The couple, suspected of killing a 72-year-old Tucson man and burning down his house, was captured after the marshals placed Blane Barksdale on its Top 15 Most Wanted list Monday, offering $35,000 in rewards for information leading to the arrest of both suspects.
Authorities said earlier this week that the Aryan Brotherhood, a white supremacist prison gang, and the Hells Angels motorcycle gang may have been assisting the couple. An official told The Post on Thursday morning that authorities aren’t sure yet whether those harboring the fugitives were gang members. Blane Barksdale, 56, is allegedly affiliated with the groups, the marshals said.
More information is expected to be released at a Thursday morning news conference.
The Barksdales escaped custody on Aug. 26 while being extradited more than 2,000 miles from Rochester, N.Y., to Pima County, Ariz., to face the murder charges.
The couple allegedly fled to New York after killing 72-year-old Frank Bligh in Tucson in April. Police said they may have stolen a cache of nearly 100 guns before setting fire to his house, causing an explosion. Once the U.S. Marshals Service tracked down the couple and arrested them in New York, a private security contractor was hired to bring them back to Tucson.
Things went terribly wrong.
In the small town of Blanding, Utah, Susan Barksdale, 59, pretended she was having “intestinal issues” and badly needed to go to the bathroom, U.S. Marshal David Gonzales said. “It was compelling enough that they felt the need to pull over,” he said.
But once the two unarmed guards opened the back door, the Barksdales attacked, he said. Despite the fact that they were restrained with belly chains, they managed to overpower the two guards, tie them up and lock them in the back of the vehicle. A third inmate who had been picked up in Kansas City was also in the van, but wanted “nothing to do with” the Barksdales’ escape plan, Gonzales said.
The Barksdales took the van and headed for Vernon, Ariz., a town so small it doesn’t have a police force. There, the couple pulled up to an acquaintance’s house and took a red GMC Sierra pickup truck. One of the Barksdales drove the truck while the other continued to drive the prison van — until abandoning it in the middle of the high desert, with the three victims still locked inside, Gonzales said.
After several hours, the trio managed to break free. The Barksdales left behind the car keys, and so the guards called 911 — having no idea where they were — and followed the operator’s directions to the Apache County Sheriff’s Office in St. Johns, Ariz.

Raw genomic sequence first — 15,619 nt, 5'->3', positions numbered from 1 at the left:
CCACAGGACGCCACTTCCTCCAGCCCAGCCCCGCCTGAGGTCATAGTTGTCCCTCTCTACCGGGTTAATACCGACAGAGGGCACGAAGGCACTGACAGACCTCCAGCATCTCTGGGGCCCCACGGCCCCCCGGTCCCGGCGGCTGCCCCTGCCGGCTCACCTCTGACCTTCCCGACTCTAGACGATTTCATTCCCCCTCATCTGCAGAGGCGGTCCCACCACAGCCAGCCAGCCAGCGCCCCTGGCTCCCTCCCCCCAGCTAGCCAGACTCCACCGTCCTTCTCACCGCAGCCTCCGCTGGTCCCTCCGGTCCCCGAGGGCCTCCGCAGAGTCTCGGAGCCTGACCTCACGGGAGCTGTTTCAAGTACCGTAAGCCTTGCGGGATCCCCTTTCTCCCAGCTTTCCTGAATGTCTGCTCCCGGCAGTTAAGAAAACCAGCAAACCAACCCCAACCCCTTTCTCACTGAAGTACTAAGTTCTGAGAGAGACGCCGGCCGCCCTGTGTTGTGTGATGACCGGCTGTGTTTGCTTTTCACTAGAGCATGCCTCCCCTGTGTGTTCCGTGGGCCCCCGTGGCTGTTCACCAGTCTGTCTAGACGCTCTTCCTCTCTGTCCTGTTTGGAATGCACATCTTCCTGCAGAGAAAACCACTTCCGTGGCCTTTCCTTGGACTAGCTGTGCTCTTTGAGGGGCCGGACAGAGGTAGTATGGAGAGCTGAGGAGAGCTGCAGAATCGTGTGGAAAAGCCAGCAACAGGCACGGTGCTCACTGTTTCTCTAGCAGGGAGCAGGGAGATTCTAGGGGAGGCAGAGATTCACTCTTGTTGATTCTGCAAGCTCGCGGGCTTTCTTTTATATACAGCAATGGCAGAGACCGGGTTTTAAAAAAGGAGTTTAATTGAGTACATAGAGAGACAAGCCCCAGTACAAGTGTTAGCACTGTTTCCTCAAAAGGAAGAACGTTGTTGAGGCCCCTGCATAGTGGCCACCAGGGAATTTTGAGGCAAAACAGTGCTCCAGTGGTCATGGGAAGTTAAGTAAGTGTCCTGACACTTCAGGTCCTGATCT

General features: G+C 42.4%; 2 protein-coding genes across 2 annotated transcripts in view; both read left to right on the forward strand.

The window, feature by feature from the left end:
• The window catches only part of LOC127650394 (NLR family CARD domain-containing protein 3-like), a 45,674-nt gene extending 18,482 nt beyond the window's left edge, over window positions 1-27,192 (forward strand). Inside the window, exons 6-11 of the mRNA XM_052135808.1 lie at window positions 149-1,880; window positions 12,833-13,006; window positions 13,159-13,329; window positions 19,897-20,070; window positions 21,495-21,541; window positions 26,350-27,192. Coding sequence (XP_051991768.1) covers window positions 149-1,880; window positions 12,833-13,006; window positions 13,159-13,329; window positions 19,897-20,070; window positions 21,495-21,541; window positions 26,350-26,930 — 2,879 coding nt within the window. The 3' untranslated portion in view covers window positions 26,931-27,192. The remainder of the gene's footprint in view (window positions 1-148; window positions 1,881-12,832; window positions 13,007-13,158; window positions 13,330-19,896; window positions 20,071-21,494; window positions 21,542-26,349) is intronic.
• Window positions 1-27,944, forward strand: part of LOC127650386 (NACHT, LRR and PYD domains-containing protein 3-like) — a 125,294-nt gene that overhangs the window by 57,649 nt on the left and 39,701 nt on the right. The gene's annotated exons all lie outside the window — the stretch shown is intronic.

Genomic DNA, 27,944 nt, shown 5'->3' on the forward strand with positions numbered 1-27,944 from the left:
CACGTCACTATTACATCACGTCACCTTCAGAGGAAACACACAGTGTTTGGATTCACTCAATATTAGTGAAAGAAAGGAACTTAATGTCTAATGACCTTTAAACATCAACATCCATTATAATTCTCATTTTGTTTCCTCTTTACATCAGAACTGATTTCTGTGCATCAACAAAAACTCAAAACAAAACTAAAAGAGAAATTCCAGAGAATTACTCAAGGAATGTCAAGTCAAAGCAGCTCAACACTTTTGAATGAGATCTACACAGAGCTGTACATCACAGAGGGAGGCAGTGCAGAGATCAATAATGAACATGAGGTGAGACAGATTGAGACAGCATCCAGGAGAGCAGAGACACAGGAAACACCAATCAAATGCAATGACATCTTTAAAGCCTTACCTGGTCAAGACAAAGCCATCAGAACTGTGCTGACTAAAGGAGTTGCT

By the time authorities realized the Barksdales had fled, they already had an eight-hour head start.
News of their escape flashed across TV screens and on highway signs, as the marshals urged millions of Arizona drivers to be on the lookout for the Sierra pickup. In Blanding, a town of about 3,600, authorities were so worried that the local high school volleyball team was sent home early, the sheriff told the Associated Press.
Of course, the outlaws were long gone. Hundreds of people called in, believing they had seen the Sierra pickup, Gonzales, said, but none of the calls panned out. “It literally just disappeared off the face of the Earth,” Gonzales said of the truck on Monday.
He said at a Monday news conference that the marshals were changing their strategy, after a fruitless search for the couple for two weeks. Based on tips they had received, the marshals believed the Barksdales were hiding out somewhere east of Snowflake, Ariz., an isolated enclave where dozens have gone to live off the grid, some of whom believe they suffer from environmental illnesses that make it impossible for them to live in populated areas among pollution and technology.
On Wednesday night, the Barksdales were found in Tonto Basin, about 115 miles southeast of Snowflake.
The marshals have not revealed what led them to the couple.
In Pima County, the Barksdales are facing charges of first-degree murder, arson, burglary and auto theft. Blane Barksdale’s nephew, Brent Mallard, 31, was also charged with arson in that case and remains in custody in Pima County.
Bligh had vanished about one week before the fire at his home. His brother reported him missing the same day of the fire, according to the Tucson Police Department, although the home was not occupied at the time it was set. His body has still not been found.